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The Rundown

Canadian Energy Company Wants to Dump Nuclear Waste Near Great Lake

Your daily guide to what’s working, what’s not and what you can do about it.

Water safety is on the rocks: A Canadian energy company is flipping the bird to 200 concerned communities in both Canada and the US by refusing to abort plans to dump nuclear waste on the shores of the Lake Huron. The company says that the radioactive waste will be buried underneath the ground and encased in rock to prevent polluting the lake—sounds safe, right? We think not. The company claims that another site would be too expensive, take too long to develop, and wouldn't be any safer.


The only scenario in which putting nuclear waste near a river makes sense to us is if there's a possibility for gaining crime-fighting superpowers from drinking the water. But it's more than likely serious health hazards will occur. The Canadian government hasn't approved the plan yet, and local communities are taking action to make sure it waste dump doesn't get built next to the lake. Here's how you can help their cause.

Ireland's new leader is a big deal: Leo Varadkar is an Irish politician, the son an Indian Immigrant and happens to be gay. He's also the new Prime Minister of Ireland. The country hasn't always been a trailblazer for LGBTQ equality, in fact homosexuality wasn't decriminalized there until 1993. Fast forward to 2015, and Varadkar, who was Health Minister at the time, came out publicly the same year Ireland passed same-sex marriage by popular vote. Varadkar now joins a small but growing clique of LGBTQ world leaders, including Luxembourg's current Prime Minister Xavier Bettel.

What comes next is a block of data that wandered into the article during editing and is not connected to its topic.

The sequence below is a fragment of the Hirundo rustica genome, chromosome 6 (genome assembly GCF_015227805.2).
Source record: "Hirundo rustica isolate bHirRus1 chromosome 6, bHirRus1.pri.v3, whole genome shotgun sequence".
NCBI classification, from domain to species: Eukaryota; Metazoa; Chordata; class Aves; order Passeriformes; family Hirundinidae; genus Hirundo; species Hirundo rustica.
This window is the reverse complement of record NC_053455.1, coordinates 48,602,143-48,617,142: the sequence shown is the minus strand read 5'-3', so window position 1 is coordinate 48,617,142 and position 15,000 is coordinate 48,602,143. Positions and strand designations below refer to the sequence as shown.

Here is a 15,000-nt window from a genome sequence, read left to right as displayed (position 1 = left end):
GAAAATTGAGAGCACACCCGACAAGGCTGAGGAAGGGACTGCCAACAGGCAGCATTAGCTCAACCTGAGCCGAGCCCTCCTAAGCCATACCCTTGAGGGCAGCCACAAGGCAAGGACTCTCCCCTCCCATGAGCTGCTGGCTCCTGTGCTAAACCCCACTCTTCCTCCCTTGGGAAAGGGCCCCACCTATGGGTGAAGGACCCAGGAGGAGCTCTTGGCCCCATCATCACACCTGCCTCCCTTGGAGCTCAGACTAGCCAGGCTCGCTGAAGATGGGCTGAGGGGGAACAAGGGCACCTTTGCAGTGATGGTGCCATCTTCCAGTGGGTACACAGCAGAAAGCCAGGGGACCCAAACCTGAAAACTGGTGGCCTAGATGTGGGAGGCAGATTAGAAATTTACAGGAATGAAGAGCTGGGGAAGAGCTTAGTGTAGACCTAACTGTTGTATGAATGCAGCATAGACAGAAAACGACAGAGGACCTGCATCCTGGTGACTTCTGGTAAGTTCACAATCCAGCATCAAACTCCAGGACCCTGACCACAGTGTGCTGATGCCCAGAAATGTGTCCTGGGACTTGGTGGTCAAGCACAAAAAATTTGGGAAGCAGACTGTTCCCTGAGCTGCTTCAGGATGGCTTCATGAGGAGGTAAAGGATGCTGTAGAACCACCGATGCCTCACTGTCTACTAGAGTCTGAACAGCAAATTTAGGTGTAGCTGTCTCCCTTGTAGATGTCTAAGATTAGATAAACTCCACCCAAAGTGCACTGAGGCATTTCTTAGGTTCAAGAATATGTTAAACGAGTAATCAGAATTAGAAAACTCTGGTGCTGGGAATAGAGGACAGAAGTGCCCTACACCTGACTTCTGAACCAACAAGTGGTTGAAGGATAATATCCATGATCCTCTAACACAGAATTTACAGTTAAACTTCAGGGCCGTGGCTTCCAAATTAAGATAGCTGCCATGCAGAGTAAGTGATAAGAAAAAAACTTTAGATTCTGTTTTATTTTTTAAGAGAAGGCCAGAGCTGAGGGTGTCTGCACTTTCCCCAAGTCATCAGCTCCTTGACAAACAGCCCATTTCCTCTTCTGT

Chucking up the deuces: The US Ambassador to China, David Rank, is fed up with President Trump. Following Trump's decision to withdraw the US from the Paris climate agreement, Rank stepped down from his position. After more than 30 years of public service, Rank wisely jumped ship while still close enough to the shore as the Trump administration barrels full steam ahead to god-knows-where. A representative from the State Department gave a very PC response about Rank's departure, citing it as a personal decision. It follows a trend of administration officials coming to the conclusion of, 'Fuck this shit, I'm going home.'

The plot seriously thickens: It's just been reported that Russian military intel orchestrated a cyberattack tampering with at least one US voting software supplier during the 2016 election. Someone inside the NSA slipped a top-secret document to the media, and while there are still uncertainties about what all this means it's clear that something shady went down last November.

The Justice Department has already charged the now former government contractor, 25-year-old Reality Winner, with leaking classified documents. The political brouhaha has unfolded just three days before accidental man of intrigue, former FBI Director James Comey, testifies on whether President Trump pressured him to end his investigation into Russian ties within the administration. Trump fired Comey last month, and anticipation is high to say the least for Thursday's testimony.

Manspreading the wage gap: A new report confirms that gender bias is alive and well and that young women graduating college are paid less than their male counterparts despite having the same level of education and work experience. The Economic Policy Institute found that in the past 17 years the wage gap narrowed for male and female high school grads but widened for college grads. The numbers are stark, at the start of their careers college-educated men between the ages of 21-24 are paid on average $20.87 whereas women of the same age and degree status get $17.88. That difference of $2.99 may not sound like a lot but at an hourly rate it really adds up. The report also found that employment statistics and pay were lower for people of color, particularly blacks and Hispanics.

The war on drugs is a war on all of us: A 56-year-old man from Texas has been sentenced to prison for more than two decades for selling weed. On June 2, David Lopez received 24 years after the courts convicted him of drug conspiracy and possession. The law seems to be making an example of Lopez as the Trump administration brings back harsh minimum drug sentencing laws. In contrast, former President Obama had put some reforms in place that eased the severity of minimum sentencing laws for nonviolent drug offenses. This new reign of terror led by Attorney General Jeff Sessions in the war on drugs is seen by many as unfairly targeting people of color and the poor.